HEALTHY MAMAS GROW HAPPY BABIES
In 2018, Penn Medicine reported that 39.4% of expectant mothers in Lancaster go without early prenatal care. Babies born to mothers who received prenatal care are three times more likely to have normal birth weight and 60% less likely to die within 28 days of delivery.
Lancaster City’s Health Department must assume the responsibility of educating it’s expectant mothers on the benefits of prenatal care and services available in the community. The Health Department should also incorporate a women’s health review into their daily practices as to identify community resource needs for women, infants and families and improve service systems.
Expectant mothers who are eligible for Medical Assistance, are able to participate in LGH’s Healthy Beginnings Plus (HBP) to help them have a healthy pregnancy and baby. Participants of HBP received an individualized health care team that works with doctors, midwife, nurses and social workers to meet their needs.
Community programs like HBP should be further supported and promoted by Lancaster City through public health campaigns.
The health of expectant mothers is relevant to every issue-unhealthy mothers cannot be a productive part of the workforce and prepare themselves for motherhood; and, unhealthy babies grow up to face difficulties learning in school. As we begin to address key issues in the City—transportation, education, public safety—the health of expectant mothers should be a driver of each and a topic of discussion at the decision making table.
Of the 20 million new STDs reported last year, half were among young people (between the ages of 15 to 24).
Of all lifetime cases of mental illness, 75% begin before the age of 24 and 50% by the age of 14. And, the National Alliance on Mental Illness (NAMI) estimates that approximately 50% of young people struggling with a mental illness drop out of high school.
Lancaster City Council must build relationships with the School District of Lancaster’s School Board to ensure that all of our city’s youth have universal access to comprehensive mental health, sexual and reproductive health information and services.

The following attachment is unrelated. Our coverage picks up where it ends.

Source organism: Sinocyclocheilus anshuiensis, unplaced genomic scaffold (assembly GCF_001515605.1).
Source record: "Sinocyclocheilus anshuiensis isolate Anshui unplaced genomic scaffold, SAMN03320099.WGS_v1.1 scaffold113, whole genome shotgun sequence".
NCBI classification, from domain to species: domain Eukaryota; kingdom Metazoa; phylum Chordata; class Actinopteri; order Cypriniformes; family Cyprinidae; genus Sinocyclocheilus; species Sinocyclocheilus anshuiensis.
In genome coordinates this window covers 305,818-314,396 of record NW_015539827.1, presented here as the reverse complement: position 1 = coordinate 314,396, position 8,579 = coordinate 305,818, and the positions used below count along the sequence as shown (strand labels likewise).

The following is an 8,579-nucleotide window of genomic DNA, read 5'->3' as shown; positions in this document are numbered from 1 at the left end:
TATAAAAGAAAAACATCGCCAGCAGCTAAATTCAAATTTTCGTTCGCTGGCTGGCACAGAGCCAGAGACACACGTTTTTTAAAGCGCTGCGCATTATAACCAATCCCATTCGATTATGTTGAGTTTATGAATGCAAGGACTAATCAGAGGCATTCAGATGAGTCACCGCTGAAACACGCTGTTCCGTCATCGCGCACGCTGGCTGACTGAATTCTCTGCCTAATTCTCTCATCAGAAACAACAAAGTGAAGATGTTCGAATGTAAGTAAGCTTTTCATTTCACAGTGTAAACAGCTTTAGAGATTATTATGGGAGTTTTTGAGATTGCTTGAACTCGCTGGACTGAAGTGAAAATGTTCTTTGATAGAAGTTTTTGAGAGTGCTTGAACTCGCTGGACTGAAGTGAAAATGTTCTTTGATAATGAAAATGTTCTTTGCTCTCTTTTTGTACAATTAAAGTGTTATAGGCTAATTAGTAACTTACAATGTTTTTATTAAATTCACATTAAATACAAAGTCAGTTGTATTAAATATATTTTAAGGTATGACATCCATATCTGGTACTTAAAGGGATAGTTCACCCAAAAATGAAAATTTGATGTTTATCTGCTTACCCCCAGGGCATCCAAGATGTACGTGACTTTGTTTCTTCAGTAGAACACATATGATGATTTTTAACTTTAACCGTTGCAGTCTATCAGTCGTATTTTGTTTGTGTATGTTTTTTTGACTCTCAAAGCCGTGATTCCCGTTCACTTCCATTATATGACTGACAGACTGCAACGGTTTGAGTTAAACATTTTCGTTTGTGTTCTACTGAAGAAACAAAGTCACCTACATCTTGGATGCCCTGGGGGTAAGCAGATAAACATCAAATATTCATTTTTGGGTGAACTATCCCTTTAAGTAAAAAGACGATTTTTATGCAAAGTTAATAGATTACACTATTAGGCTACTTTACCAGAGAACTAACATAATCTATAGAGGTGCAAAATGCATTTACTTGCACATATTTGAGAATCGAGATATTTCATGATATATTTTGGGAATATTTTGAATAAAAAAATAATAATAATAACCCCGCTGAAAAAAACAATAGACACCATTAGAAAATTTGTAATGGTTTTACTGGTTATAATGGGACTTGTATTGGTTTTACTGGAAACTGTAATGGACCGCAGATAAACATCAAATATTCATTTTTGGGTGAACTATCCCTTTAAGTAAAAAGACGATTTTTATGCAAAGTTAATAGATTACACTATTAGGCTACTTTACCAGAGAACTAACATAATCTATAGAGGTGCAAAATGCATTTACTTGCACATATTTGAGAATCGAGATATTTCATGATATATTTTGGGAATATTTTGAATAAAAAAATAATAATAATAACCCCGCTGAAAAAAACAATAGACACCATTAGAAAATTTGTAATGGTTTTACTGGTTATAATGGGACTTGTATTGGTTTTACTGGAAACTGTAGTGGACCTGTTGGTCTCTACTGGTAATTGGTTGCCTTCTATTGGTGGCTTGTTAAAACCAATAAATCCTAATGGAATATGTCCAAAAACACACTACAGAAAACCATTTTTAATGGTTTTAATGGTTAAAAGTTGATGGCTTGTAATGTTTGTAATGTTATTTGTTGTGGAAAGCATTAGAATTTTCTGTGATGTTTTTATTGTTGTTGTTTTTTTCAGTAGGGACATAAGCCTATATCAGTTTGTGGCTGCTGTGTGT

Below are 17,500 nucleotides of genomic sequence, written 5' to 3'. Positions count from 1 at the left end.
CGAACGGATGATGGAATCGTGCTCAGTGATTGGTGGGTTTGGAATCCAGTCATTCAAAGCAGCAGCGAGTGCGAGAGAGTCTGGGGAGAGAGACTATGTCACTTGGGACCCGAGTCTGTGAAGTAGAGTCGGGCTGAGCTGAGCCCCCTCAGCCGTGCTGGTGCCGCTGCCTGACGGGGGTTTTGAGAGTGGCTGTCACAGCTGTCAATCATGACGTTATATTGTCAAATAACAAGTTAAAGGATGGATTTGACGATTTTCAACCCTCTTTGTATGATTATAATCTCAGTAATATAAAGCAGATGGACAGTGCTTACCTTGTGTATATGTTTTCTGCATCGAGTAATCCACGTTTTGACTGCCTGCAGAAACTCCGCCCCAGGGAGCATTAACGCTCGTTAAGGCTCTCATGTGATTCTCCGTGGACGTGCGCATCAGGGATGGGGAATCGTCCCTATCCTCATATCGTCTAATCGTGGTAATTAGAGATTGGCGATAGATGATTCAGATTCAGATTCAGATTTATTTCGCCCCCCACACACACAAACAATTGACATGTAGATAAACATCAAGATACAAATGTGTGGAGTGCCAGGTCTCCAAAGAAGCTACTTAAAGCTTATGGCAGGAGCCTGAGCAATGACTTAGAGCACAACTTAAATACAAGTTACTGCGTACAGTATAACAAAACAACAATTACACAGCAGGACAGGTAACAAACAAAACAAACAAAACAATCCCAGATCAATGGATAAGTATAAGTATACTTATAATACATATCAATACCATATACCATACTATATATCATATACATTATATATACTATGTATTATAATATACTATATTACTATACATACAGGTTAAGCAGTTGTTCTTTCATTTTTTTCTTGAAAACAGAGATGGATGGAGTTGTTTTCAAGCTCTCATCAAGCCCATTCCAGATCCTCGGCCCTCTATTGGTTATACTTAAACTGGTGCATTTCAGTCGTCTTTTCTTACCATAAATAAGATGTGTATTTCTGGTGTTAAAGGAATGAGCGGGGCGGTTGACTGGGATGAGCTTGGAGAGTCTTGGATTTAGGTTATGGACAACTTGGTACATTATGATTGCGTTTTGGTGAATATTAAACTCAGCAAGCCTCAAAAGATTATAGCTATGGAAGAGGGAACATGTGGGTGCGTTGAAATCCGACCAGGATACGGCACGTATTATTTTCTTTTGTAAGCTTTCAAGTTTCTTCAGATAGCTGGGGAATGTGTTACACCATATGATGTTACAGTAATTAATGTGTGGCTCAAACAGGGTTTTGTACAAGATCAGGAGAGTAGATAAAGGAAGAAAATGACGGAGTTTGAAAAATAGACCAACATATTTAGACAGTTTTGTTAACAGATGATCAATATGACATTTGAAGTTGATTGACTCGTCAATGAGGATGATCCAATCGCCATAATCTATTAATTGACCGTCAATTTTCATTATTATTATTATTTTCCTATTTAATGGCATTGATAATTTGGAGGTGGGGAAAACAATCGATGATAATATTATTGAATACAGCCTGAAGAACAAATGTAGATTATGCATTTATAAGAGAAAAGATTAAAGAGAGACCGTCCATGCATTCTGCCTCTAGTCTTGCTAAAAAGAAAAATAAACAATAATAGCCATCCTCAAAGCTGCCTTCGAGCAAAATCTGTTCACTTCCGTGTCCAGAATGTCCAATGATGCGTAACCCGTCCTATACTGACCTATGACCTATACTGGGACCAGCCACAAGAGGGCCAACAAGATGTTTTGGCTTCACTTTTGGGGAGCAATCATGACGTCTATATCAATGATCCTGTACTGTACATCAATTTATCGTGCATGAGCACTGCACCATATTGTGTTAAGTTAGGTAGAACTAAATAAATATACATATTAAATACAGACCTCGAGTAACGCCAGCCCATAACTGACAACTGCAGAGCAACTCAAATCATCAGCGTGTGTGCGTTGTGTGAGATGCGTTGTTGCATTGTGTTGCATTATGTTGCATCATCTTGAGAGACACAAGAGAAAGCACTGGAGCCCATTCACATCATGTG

More than 70,200 Americans died from drug overdoses in 2017. In Lancaster County, Opioids claimed the lives of 165 of our neighbors in 2017— 60 more than in 2016, a 40% increase.
Dr. Levine, Secretary of Health for the Commonwealth of Pennsylvania, has declared a statewide public health emergency to find solutions to the opioid epidemic.
LGH has partnered with The RASE Project Lancaster to guarantee our community has a “warm handoff” program that ensures all those rated for an opioid overdose in the Emergency Room is provided the resources to seek long-term recovery health services.
Project Lazarus Lancaster County equips our community with the expertise to recognize and respond to opioid overdoses by administering naloxone, also called Narcan Nasal Spray, and doing rescue breaths.
Narcan Nasal Spray is a prescription medicine that can stop an overdose; with it anyone can save a life. Parents, children and neighbors can administer Narcan Nasal Spray to someone who is overdosing on opioids.
Lancaster City must create a public health campaign to demonstrate to our community that we care. We must increase access to Narcan for all city residents. And, our city must develop city-wide trauma-informed training initiative—for residents, police force, educators, and public servants.